A hand sewer must have excellent spatial intelligence and the ability to visualize three-dimensional textile creations while looking at two-dimensional sketches. Sewers must be patient and methodical, not prone to rushing, and will often have to work long hours to meet emergency deadlines. In many cases, a portfolio of past work is more important than a lengthy academic pedigree. Many sewers, however, pursue degrees in theatre arts or fashion design, which are quite useful when applying to couture design houses. Sewers must have healthy hands, wrists and arms; strong eyesight is another important asset, particularly for theatrical professionals who need to do some last-minute sewing backstage by the light of a single, dim lightbulb.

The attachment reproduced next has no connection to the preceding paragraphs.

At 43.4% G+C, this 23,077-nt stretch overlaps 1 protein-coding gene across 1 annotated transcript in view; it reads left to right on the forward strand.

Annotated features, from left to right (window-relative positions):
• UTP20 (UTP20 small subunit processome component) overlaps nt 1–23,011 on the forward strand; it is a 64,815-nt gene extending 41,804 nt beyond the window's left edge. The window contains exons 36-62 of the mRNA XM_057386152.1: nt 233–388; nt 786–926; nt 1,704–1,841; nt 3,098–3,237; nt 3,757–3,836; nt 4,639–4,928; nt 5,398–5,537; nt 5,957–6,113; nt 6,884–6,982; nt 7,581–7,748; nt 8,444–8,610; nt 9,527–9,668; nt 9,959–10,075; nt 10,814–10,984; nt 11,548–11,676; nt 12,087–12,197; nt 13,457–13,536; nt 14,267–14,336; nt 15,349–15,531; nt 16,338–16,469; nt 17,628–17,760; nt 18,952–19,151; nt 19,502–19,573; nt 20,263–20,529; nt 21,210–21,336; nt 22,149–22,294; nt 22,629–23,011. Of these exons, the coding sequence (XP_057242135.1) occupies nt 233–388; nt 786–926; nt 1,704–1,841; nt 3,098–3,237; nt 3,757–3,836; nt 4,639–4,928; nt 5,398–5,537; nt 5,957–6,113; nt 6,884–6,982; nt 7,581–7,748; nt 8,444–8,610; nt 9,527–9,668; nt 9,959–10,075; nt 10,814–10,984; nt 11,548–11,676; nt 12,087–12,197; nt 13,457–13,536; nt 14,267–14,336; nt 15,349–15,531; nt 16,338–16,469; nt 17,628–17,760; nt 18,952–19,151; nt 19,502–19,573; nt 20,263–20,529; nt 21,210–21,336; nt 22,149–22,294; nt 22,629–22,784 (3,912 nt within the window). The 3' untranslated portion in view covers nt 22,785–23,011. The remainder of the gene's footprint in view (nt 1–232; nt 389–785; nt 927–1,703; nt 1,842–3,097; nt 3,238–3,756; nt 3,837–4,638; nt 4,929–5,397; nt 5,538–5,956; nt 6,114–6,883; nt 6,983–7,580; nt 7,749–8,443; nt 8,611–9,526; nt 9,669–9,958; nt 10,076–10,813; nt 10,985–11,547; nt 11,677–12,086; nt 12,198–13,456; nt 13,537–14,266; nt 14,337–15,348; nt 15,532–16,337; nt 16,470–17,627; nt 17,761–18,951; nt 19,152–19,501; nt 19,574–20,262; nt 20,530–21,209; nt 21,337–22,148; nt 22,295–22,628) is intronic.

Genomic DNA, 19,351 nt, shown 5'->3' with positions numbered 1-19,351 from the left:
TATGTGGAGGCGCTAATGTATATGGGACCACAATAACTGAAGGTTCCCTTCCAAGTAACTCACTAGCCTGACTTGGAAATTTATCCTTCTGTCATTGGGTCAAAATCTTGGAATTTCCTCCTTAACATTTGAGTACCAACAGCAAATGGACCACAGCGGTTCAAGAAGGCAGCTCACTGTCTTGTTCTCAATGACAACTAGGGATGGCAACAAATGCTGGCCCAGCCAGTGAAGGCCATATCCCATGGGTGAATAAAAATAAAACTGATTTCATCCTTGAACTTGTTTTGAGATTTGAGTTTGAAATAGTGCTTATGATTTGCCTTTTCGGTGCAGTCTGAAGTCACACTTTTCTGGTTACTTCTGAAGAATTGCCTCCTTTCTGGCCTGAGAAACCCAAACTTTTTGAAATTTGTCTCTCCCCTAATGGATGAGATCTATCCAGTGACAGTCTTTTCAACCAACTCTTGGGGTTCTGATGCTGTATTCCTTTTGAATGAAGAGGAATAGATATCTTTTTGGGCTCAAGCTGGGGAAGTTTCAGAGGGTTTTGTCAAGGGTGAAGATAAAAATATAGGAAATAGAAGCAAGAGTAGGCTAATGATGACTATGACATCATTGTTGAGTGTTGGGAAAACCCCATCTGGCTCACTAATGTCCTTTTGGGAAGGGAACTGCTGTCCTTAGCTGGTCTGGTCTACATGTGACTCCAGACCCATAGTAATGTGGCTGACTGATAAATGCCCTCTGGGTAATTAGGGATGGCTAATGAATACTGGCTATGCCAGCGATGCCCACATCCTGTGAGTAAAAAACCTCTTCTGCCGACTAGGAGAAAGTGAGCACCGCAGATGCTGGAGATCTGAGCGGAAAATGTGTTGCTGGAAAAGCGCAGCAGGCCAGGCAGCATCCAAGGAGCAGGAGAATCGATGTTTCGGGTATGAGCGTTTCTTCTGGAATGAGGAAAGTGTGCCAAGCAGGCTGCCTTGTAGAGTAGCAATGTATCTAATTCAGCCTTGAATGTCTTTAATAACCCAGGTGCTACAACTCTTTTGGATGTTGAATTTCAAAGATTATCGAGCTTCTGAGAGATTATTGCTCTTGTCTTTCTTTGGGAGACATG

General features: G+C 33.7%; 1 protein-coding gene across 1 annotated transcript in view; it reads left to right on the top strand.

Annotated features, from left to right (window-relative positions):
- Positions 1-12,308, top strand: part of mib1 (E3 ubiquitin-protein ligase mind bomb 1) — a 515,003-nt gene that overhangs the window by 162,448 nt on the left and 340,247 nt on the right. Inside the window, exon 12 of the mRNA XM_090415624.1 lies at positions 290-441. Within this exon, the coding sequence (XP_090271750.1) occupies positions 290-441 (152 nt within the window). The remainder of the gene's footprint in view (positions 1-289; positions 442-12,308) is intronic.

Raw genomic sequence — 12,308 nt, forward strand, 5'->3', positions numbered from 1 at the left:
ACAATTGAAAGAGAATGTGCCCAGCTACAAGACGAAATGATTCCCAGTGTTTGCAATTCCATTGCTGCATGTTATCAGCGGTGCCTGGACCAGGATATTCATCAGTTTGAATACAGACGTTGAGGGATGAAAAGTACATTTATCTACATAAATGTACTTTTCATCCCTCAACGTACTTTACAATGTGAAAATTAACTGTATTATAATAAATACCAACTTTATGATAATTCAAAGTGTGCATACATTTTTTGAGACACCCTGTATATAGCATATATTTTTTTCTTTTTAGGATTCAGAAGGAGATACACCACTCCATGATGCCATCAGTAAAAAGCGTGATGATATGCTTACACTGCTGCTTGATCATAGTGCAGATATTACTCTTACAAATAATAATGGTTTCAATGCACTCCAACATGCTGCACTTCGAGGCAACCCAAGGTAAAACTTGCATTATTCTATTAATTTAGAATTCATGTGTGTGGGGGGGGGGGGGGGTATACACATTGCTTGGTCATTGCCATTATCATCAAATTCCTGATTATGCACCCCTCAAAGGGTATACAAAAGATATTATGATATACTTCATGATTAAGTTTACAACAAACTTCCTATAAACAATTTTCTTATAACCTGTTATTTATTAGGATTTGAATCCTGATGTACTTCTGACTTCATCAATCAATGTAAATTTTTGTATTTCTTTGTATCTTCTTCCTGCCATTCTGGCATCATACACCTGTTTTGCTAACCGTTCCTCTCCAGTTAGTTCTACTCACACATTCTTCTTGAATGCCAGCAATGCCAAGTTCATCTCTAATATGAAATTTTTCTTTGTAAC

How to Become a Hand Sewer
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